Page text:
Ivan Troth on Monday 17 October 2016
"Well I am inclining towards simplicity, it is surprising how often if you just throw or shovel some garden waste in a bag or drum or even on the ground in a quiet corner nature seems to very quickly produce some excellent organic matter that can always be put to good use. "
Colin B on Wednesday 19 October 2016
"Hi...I'm new to composting, and bought a Miracle-Gro brand tumbling barrel. I really enjoy the process, but I'm worried that my mixture is too cold. I started loading up the barrel in the early spring, and I tried to be careful about starting with mostly brown materials like shredded leaves and dried grass from the previous year, collected from a meadow (I probably should have shredded this more than I did). Over the last month or so I have added pulp/fiber from my juicer, plus other vegetable trimmings. I turn the barrel a few times every two days. Some of the pulp seems to "disappear" pretty quickly, other but other parts clump up in golf ball sized bits, and seem to stay in their original form. The whole mass of material has decreased, seems to be turning into something, has turned brown and a bit syrupy, but I still see some leaves in there, too. As I mentioned before, it has never gotten warm or's still cool outside here in Minnesota, still hasn't gotten much above the 50s most days...and I only get sunshine on the barrel in the morning. I'm wondering if anyone has any thoughts...does it sound like I'm on the right track, and have to be patient with it, or should I be adding some more brown materials to dry it out and such? Thank you! "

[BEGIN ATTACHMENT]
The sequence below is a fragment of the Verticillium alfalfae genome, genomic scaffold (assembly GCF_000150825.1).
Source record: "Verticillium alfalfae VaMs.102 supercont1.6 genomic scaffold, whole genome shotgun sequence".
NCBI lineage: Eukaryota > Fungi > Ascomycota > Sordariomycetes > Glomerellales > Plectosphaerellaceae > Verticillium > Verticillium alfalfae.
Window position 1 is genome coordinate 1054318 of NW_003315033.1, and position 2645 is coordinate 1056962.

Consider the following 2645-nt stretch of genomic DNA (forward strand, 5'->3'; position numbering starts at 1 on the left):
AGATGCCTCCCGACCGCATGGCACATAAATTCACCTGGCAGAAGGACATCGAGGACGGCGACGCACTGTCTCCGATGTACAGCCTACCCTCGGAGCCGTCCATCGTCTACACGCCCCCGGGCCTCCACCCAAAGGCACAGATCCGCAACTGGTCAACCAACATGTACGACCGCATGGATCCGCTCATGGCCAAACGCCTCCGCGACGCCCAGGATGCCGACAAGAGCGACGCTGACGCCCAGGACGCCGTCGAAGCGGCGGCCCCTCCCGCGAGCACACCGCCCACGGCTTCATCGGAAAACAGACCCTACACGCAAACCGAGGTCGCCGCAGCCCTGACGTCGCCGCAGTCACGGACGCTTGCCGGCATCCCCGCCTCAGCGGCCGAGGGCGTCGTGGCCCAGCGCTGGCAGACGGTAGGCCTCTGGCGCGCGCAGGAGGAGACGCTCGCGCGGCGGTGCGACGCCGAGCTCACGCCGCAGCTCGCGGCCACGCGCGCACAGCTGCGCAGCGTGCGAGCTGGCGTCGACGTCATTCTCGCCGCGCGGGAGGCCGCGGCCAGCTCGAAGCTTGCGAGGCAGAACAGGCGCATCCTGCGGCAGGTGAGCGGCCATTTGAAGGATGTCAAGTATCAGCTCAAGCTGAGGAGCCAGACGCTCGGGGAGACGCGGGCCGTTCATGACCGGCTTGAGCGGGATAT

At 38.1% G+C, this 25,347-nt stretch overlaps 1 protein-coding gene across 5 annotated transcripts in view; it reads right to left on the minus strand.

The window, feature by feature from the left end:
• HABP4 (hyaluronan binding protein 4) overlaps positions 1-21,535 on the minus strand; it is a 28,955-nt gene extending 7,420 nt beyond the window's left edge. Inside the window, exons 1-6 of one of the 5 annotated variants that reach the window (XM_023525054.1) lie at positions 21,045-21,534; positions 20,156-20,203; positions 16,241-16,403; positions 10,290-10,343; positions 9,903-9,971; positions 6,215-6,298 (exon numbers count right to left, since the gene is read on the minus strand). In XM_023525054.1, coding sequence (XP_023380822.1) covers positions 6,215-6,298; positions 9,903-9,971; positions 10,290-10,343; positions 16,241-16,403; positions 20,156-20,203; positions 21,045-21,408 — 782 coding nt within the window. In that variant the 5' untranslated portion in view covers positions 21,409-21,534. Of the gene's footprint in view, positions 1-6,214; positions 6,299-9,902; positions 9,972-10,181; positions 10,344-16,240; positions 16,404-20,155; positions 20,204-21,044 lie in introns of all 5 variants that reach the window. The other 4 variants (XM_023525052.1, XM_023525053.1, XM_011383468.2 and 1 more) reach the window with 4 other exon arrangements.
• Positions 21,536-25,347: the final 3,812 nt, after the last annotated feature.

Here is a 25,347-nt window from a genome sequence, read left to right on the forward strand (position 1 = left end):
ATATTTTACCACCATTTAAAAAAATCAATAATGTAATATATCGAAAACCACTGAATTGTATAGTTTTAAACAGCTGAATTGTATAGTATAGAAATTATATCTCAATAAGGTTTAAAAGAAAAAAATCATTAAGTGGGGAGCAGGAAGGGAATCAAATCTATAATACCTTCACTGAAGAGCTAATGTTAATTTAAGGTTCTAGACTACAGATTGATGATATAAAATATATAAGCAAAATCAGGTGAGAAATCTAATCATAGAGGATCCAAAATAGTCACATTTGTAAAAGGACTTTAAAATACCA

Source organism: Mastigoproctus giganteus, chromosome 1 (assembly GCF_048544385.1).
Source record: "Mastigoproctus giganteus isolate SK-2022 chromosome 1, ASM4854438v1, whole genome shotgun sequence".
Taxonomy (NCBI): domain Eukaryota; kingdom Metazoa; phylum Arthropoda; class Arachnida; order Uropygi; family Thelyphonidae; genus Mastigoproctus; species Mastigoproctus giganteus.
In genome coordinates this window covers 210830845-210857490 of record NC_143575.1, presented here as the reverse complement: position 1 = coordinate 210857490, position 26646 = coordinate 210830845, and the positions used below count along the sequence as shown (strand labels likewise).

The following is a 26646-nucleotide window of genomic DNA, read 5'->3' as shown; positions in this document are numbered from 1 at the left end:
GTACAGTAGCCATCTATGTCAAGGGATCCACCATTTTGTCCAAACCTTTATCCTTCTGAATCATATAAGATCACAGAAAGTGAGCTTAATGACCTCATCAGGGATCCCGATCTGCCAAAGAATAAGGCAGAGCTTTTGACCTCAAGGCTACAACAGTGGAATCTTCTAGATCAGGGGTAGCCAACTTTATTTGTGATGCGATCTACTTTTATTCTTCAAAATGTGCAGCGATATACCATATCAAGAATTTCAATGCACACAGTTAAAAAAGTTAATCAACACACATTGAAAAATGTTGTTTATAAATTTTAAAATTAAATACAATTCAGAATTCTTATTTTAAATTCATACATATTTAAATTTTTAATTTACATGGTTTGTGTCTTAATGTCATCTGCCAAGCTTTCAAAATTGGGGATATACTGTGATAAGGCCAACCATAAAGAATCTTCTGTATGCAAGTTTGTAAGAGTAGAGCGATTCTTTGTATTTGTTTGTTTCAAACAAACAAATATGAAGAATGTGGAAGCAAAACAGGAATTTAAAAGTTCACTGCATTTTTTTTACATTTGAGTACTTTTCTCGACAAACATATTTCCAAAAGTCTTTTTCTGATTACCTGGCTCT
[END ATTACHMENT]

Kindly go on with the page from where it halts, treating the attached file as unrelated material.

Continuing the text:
Michael on Monday 17 April 2017